We were in Montrose the other day and, okay, maybe it’s us. Maybe we were just in a bad mood, maybe we were just lapsing into old-man-hell-in-a-handbasket-kids-today mode, but Montrose … just didn’t seem the same.

Now, Montrose is the Austin of Houston. No matter when you got there, someone will always tell you that it was cooler five years ago. It’s a litany that’s been passed down from the beatniks to the hippies to the gays to the punks to the hipsters to the latest newcomers: MBAs and O&G engineers. 

Only this time, we thought, it’s true. What once was louche has become luxe, funky has been displaced by highfalutin, and the artists and musicians and poets have pretty much picked up and left, forced by rising rents to scatter themselves to the four corners of the city, to Glenbrook Valley and Acres Homes, Lindale Park and Westbury. Which wouldn’t much matter, we said, still kvetching, if it weren’t that creative types are responsible for pretty much everything we love about this great, flawed, dynamic, miserably wonderful town.

Our friends agreed, being of a similar age and ... our friends. Actually these former Montrosians took things further, saying they’d felt less priced out of the neighborhood than cultured out. “In our last years we realized that everything we loved had been replaced by things we despised,” ranted Kevin Bakos of Sound Exchange record store on his decision to leave his cheap Montrose “crumbalow” and decamp to the Third Ward. “Our once-friendly working-class neighbors had all been replaced with conservative PTA NIMBYs and we were getting walled in by condos.” Then ex-Montrosian Dean Davis chimed in. “It’s starting to feel ... cleaner,” he told us. “Healthy in that way that housecats get when compared to their feral counterparts.”

And before you ask, yes, when your friends start waxing poetic about feral cats, it’s time to wonder whether you’ve all jumped the generational shark. But we weren’t the only ones sore. Property taxes have quintupled or more in the last two decades, and rents have kept pace. Cheap Montrose apartments are now as rare as out-and-proud Democrats in Tanglewood, and this being Houston—rather than, say, San Francisco or New York—rent control or stabilization isn’t even on the table.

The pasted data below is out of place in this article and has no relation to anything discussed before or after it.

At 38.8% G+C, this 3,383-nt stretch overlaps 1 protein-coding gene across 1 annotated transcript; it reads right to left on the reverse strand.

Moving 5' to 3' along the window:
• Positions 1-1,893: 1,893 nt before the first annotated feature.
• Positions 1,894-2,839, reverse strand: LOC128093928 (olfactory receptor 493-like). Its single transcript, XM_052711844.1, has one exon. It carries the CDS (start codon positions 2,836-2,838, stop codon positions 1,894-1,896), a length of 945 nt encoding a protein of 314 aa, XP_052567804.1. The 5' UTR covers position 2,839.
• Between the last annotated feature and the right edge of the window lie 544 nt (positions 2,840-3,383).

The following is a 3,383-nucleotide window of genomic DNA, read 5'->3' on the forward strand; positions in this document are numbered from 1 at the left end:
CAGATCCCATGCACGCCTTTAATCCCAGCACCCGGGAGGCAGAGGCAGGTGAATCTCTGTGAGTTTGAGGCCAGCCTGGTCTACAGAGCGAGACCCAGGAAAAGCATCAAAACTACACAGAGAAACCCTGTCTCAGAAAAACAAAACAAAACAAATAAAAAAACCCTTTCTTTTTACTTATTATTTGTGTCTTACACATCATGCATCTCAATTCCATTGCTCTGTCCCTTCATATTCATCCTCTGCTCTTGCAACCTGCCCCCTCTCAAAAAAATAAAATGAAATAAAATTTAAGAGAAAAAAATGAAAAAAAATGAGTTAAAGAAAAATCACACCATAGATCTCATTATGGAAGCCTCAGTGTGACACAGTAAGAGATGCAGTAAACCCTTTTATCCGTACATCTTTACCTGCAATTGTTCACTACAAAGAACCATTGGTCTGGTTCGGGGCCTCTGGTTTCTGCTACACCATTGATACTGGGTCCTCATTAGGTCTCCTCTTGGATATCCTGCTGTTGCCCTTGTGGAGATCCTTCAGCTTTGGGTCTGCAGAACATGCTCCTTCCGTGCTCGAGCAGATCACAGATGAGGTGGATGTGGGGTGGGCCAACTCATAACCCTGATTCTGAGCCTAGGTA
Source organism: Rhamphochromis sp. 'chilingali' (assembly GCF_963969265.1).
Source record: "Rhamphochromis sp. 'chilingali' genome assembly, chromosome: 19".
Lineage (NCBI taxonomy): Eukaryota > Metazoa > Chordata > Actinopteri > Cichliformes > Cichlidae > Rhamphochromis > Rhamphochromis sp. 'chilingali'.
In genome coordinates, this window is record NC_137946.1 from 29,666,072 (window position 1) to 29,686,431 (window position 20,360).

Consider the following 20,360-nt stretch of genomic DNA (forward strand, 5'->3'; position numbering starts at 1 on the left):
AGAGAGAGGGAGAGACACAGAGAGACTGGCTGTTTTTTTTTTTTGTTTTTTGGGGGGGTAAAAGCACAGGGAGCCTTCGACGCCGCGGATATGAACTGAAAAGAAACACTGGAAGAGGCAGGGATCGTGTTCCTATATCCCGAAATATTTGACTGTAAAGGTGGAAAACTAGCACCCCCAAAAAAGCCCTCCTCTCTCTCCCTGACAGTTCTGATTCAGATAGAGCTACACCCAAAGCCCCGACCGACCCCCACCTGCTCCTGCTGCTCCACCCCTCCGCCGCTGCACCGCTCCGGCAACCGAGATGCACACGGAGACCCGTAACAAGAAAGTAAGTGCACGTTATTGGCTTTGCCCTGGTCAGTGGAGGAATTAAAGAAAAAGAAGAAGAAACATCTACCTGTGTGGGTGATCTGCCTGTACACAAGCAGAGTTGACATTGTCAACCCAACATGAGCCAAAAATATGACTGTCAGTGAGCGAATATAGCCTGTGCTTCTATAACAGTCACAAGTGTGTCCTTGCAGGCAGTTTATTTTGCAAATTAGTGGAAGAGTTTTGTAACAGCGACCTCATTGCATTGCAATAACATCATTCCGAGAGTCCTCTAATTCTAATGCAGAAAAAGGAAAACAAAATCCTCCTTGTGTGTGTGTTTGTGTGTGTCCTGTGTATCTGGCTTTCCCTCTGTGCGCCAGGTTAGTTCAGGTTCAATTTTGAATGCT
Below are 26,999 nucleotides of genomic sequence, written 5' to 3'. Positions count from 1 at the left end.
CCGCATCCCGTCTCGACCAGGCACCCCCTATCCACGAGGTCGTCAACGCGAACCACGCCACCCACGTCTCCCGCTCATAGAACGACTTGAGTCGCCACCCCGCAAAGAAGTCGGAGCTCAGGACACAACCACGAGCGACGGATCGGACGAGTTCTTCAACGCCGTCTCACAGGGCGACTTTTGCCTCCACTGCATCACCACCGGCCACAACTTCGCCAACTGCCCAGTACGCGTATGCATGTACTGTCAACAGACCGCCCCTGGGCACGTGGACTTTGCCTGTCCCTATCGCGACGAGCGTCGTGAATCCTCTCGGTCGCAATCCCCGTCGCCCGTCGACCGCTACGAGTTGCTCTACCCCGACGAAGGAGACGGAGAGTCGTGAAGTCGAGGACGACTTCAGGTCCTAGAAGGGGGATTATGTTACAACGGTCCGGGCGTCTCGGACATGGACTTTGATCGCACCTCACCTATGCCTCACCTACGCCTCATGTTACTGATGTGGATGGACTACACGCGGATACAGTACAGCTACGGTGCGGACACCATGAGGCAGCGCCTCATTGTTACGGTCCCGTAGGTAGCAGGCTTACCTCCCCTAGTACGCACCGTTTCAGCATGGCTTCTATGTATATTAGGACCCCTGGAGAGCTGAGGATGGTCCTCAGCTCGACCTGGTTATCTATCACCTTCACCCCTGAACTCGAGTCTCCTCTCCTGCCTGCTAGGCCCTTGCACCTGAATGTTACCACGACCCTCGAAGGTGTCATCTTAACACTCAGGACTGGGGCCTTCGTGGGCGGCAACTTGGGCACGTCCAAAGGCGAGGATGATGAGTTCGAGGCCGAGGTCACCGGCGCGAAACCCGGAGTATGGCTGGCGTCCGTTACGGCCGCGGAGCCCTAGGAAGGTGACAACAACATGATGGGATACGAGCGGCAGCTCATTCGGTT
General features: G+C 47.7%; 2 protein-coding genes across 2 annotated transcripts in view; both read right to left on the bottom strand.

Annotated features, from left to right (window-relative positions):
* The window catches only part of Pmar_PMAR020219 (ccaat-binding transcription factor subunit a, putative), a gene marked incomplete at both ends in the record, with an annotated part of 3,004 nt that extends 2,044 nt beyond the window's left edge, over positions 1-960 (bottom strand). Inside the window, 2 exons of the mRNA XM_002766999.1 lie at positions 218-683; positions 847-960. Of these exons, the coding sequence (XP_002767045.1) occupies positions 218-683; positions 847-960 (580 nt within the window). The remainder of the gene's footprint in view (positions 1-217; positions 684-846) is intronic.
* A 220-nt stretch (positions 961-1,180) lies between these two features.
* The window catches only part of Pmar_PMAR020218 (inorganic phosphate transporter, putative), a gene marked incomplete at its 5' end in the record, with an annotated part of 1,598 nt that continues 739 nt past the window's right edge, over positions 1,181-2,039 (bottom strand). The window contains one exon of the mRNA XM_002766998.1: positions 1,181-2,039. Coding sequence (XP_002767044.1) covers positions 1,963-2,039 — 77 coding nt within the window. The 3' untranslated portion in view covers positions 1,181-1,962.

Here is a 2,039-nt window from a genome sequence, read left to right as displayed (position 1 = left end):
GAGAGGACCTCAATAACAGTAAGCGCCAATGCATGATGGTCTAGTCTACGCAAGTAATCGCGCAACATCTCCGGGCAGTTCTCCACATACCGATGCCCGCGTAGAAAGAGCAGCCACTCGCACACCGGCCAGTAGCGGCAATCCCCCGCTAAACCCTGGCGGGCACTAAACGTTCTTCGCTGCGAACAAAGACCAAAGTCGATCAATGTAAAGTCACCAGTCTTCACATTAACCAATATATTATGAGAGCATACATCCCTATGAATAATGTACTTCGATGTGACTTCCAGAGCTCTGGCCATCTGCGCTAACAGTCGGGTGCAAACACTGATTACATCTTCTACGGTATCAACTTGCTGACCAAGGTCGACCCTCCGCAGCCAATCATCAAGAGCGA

Still, our attitude still seemed very Clint Eastwood in get-off-my-lawn mode. After all, the neighborhood never had a supermarket like that H-E-B in the old days. Crime’s way down. Plus, there are a lot more, um, Juliet balconies.

And pockets of Old Montrose hang on—much of Richmond and Fairview, as well as Lola’s, Rudyard’s, Boheme, Avant Garden, Brasil, and Poison Girl, a few tattoo parlors, and Texas Junk. After dark, Montrose remains every bit the gayborhood it’s been since the ’70s, and the line of eateries on Westheimer nowadays—Uchi, Underbelly, Mark’s, Hugo’s, Indika, and on and on—is the envy of Texas, if too pricy for most of those who made the neighborhood what it is today.

And then, just when we were starting to warm to the whole idea of the new Montrose, we made the mistake of strolling down the 2100 block of Lexington, or The Street, as it was known from the early ’80s through much of the ’90s, when, enticed by its bargain prices and proximity to music venues, Houston’s underground punk, rock, and funk musicians flocked to the strip of aging brick duplexes and two-story homes near the corner of Greenbriar and the Southwest Freeway.  

You shoulda been there. After hours, The Street was the site of all the best parties. Two of the properties, known as the “Sprawl House” and the “Flower House,” are still legendary for the rip-roaring bashes they hosted and for all the now-internationally-renowned bands—the Red Hot Chili Peppers come to mind—whose members passed out on the premises.

Many of the bands that soundtracked the ’90s for Houstonians were based, rehearsed, and/or coalesced on Lexington. It was the last time the city has had anything close to a cohesive music scene, and it was all thanks to cheap rents. Really. You don’t have to take our word for it. As author Brad Tyer put it once, “Something happened there. Location and time and cheap rent and a ‘benevolently disinterested’ landlord and safety and foot access and the nearness of like minds conspired to make The Street more than just a place.”

It’s more than a place now too. Now it’s … a seven-story Audi dealership. We know. We’re
trying to keep an open mind.

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